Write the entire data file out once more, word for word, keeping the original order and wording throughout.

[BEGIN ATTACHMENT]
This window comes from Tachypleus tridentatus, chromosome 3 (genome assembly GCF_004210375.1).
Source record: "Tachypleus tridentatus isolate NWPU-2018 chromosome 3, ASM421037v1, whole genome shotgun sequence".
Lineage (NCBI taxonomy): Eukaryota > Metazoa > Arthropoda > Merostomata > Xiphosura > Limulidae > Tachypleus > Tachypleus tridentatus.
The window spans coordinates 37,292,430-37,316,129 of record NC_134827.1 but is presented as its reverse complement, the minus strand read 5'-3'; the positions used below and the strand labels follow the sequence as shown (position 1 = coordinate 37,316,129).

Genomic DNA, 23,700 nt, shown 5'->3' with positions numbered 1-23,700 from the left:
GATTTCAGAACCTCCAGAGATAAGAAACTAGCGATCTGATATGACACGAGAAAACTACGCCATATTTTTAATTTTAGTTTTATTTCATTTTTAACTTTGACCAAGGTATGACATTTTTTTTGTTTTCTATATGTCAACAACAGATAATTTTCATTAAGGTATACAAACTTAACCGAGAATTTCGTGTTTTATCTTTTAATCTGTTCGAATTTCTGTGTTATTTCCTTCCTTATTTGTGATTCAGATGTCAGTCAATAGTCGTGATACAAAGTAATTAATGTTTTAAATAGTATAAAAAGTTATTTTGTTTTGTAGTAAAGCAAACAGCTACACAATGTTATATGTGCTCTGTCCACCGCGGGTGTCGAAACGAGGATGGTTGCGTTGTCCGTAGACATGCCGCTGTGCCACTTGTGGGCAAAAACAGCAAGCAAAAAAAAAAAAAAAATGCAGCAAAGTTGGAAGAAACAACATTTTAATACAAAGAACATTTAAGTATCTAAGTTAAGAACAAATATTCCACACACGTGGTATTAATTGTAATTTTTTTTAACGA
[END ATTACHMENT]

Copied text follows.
This window comes from Tachypleus tridentatus, chromosome 3 (genome assembly GCF_004210375.1).
Source record: "Tachypleus tridentatus isolate NWPU-2018 chromosome 3, ASM421037v1, whole genome shotgun sequence".
Lineage (NCBI taxonomy): Eukaryota > Metazoa > Arthropoda > Merostomata > Xiphosura > Limulidae > Tachypleus > Tachypleus tridentatus.
The window spans coordinates 37,292,430-37,316,129 of record NC_134827.1 but is presented as its reverse complement, the minus strand read 5'-3'; the positions used below and the strand labels follow the sequence as shown (position 1 = coordinate 37,316,129).

Genomic DNA, 23,700 nt, shown 5'->3' with positions numbered 1-23,700 from the left:
GATTTCAGAACCTCCAGAGATAAGAAACTAGCGATCTGATATGACACGAGAAAACTACGCCATATTTTTAATTTTAGTTTTATTTCATTTTTAACTTTGACCAAGGTATGACATTTTTTTTGTTTTCTATATGTCAACAACAGATAATTTTCATTAAGGTATACAAACTTAACCGAGAATTTCGTGTTTTATCTTTTAATCTGTTCGAATTTCTGTGTTATTTCCTTCCTTATTTGTGATTCAGATGTCAGTCAATAGTCGTGATACAAAGTAATTAATGTTTTAAATAGTATAAAAAGTTATTTTGTTTTGTAGTAAAGCAAACAGCTACACAATGTTATATGTGCTCTGTCCACCGCGGGTGTCGAAACGAGGATGGTTGCGTTGTCCGTAGACATGCCGCTGTGCCACTTGTGGGCAAAAACAGCAAGCAAAAAAAAAAAAAAAATGCAGCAAAGTTGGAAGAAACAACATTTTAATACAAAGAACATTTAAGTATCTAAGTTAAGAACAAATATTCCACACACGTGGTATTAATTGTAATTTTTTTTAACGA